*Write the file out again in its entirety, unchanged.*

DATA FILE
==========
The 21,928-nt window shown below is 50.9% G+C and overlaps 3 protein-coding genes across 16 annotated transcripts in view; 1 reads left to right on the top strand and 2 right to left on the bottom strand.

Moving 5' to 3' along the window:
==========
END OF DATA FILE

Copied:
The 21,928-nt window shown below is 50.9% G+C and overlaps 3 protein-coding genes across 16 annotated transcripts in view; 1 reads left to right on the top strand and 2 right to left on the bottom strand.

Moving 5' to 3' along the window: